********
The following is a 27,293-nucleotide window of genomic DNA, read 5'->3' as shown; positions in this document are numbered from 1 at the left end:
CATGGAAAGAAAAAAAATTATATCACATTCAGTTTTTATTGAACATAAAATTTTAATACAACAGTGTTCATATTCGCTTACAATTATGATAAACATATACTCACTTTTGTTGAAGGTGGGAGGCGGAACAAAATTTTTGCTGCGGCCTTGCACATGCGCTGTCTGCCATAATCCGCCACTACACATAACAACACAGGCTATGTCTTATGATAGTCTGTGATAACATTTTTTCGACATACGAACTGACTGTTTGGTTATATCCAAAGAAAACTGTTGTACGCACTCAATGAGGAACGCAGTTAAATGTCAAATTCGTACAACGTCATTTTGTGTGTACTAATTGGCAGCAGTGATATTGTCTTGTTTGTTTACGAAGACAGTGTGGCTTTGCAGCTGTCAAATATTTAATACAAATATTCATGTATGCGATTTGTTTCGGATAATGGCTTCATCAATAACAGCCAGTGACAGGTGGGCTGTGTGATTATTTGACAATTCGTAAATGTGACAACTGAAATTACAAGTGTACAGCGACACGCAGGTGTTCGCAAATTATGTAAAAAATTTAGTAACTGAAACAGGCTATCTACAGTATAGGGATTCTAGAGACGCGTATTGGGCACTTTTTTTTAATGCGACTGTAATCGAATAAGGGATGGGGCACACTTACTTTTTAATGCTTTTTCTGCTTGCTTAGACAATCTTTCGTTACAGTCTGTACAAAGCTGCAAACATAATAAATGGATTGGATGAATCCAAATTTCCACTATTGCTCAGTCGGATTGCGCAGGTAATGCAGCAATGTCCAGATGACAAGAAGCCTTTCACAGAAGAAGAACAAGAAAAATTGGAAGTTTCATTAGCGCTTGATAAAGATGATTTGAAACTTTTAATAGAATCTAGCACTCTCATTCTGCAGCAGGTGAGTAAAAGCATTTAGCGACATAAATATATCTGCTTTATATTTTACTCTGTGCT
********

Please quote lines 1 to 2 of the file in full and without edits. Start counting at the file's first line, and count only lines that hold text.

The following is a 27,293-nucleotide window of genomic DNA, read 5'->3' as shown; positions in this document are numbered from 1 at the left end:
CATGGAAAGAAAAAAAATTATATCACATTCAGTTTTTATTGAACATAAAATTTTAATACAACAGTGTTCATATTCGCTTACAATTATGATAAACATATACTCACTTTTGTTGAAGGTGGGAGGCGGAACAAAATTTTTGCTGCGGCCTTGCACATGCGCTGTCTGCCATAATCCGCCACTACACATAACAACACAGGCTATGTCTTATGATAGTCTGTGATAACATTTTTTCGACATACGAACTGACTGTTTGGTTATATCCAAAGAAAACTGTTGTACGCACTCAATGAGGAACGCAGTTAAATGTCAAATTCGTACAACGTCATTTTGTGTGTACTAATTGGCAGCAGTGATATTGTCTTGTTTGTTTACGAAGACAGTGTGGCTTTGCAGCTGTCAAATATTTAATACAAATATTCATGTATGCGATTTGTTTCGGATAATGGCTTCATCAATAACAGCCAGTGACAGGTGGGCTGTGTGATTATTTGACAATTCGTAAATGTGACAACTGAAATTACAAGTGTACAGCGACACGCAGGTGTTCGCAAATTATGTAAAAAATTTAGTAACTGAAACAGGCTATCTACAGTATAGGGATTCTAGAGACGCGTATTGGGCACTTTTTTTTAATGCGACTGTAATCGAATAAGGGATGGGGCACACTTACTTTTTAATGCTTTTTCTGCTTGCTTAGACAATCTTTCGTTACAGTCTGTACAAAGCTGCAAACATAATAAATGGATTGGATGAATCCAAATTTCCACTATTGCTCAGTCGGATTGCGCAGGTAATGCAGCAATGTCCAGATGACAAGAAGCCTTTCACAGAAGAAGAACAAGAAAAATTGGAAGTTTCATTAGCGCTTGATAAAGATGATTTGAAACTTTTAATAGAATCTAGCACTCTCATTCTGCAGCAGGTGAGTAAAAGCATTTAGCGACATAAATATATCTGCTTTATATTTTACTCTGTGCT